Time to ask Ajit Singh some tough questions
Given that aviation minister Ajit Singh has finally decided to put his foot down and said Kingfisher Airlines will not be allowed to fly unless its aircraft are certified fit by its engineers, and Vijay Mallya doesn’t seem to be in any hurry to bring in funds from other businesses to pay staff arrears for over six months, it’s obvious Kingfisher is on the proverbial wing and a prayer. Indeed, given how the airline has just 7 planes left—it needs a minimum of 5 to retain its licence—he could even be running out of wings pretty soon.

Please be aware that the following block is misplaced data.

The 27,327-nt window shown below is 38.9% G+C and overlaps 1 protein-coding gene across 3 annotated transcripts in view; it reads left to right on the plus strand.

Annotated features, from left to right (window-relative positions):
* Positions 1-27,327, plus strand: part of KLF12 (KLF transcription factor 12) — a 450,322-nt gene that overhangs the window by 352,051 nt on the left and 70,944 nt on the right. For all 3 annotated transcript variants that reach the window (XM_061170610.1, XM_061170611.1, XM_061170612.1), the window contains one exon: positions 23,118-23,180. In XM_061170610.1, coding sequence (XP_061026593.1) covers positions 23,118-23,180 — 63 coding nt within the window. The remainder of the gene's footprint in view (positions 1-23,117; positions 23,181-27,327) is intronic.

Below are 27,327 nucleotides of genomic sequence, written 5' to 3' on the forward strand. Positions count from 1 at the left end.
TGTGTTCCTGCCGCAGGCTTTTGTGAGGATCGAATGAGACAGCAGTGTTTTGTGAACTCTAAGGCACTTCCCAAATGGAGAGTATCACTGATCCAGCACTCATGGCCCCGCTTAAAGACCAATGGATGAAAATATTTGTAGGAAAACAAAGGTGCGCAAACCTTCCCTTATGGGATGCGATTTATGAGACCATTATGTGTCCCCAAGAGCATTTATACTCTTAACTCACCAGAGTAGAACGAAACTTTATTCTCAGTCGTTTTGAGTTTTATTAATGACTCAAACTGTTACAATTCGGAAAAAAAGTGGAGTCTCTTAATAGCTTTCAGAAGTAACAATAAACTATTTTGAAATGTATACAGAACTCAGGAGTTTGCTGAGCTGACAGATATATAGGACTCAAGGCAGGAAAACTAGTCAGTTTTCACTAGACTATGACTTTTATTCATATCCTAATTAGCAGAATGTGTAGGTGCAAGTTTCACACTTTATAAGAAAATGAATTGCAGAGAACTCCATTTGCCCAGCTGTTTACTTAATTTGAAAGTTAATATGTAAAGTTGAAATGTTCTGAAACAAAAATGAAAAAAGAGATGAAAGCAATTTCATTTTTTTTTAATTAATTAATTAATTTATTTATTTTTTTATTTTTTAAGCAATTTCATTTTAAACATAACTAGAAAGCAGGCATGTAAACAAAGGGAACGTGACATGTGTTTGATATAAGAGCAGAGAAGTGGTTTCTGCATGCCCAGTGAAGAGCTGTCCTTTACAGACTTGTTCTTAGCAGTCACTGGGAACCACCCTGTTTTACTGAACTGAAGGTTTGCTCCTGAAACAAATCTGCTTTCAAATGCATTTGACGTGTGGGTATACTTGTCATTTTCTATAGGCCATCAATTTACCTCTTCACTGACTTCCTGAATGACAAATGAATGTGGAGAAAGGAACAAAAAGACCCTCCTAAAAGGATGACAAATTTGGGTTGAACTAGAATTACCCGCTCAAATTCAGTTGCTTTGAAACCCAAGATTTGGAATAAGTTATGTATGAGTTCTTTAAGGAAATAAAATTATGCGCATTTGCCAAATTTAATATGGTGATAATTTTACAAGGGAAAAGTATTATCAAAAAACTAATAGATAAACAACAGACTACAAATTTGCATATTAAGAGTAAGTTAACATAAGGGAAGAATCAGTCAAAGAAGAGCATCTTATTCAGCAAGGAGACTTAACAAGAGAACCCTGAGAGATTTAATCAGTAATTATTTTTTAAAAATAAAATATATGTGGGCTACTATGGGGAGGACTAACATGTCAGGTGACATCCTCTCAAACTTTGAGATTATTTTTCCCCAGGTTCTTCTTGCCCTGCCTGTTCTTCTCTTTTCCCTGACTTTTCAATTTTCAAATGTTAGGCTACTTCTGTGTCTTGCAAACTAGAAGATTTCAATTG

That’s bad news for the banks who’ve lent him around R8,000 crore and are already reeling under the impact of loans turning bad (see FE’s lead story as well as top edit today), so the banks need to continue to ask Mallya some very tough questions, including calling in corporate guarantees group companies have given—if anything, banks have been very lenient with Mallya, including converting R750 crore of loans at a price of R64 even though the airline’s share price was just R40 at that time! While banks have to be asked tough questions, even tougher questions have to be asked of Ajit Singh. Kingfisher has been floundering for a long time—at the beginning of the year, it was down to around 16 or so planes of its 64-aircraft fleet and at that time a Directorate General of Civil Aviation (DGCA) report had said the airline was cannibalising parts, removing them from one aircraft to use in another. While the airline was given repeated chances to come up with a credible revival plan, the then head of the DGCA threatened to close the airline down on safety grounds—his argument was that a financially compromised airline would almost certainly be compromising on safety. The then DGCA, however, was removed and the immediate threat over Kingfisher subsided. With Ajit Singh now acting tough with Kingfisher, is he acting out of concern for staffers who haven’t got their salary or does he now believe there’s a safety issue? If it’s the latter, it’ll be interesting to know what suddenly went wrong. Trying to save R8,000 crore worth of bank loans is a laudable task but the civil aviation minister’s first duty is towards passengers.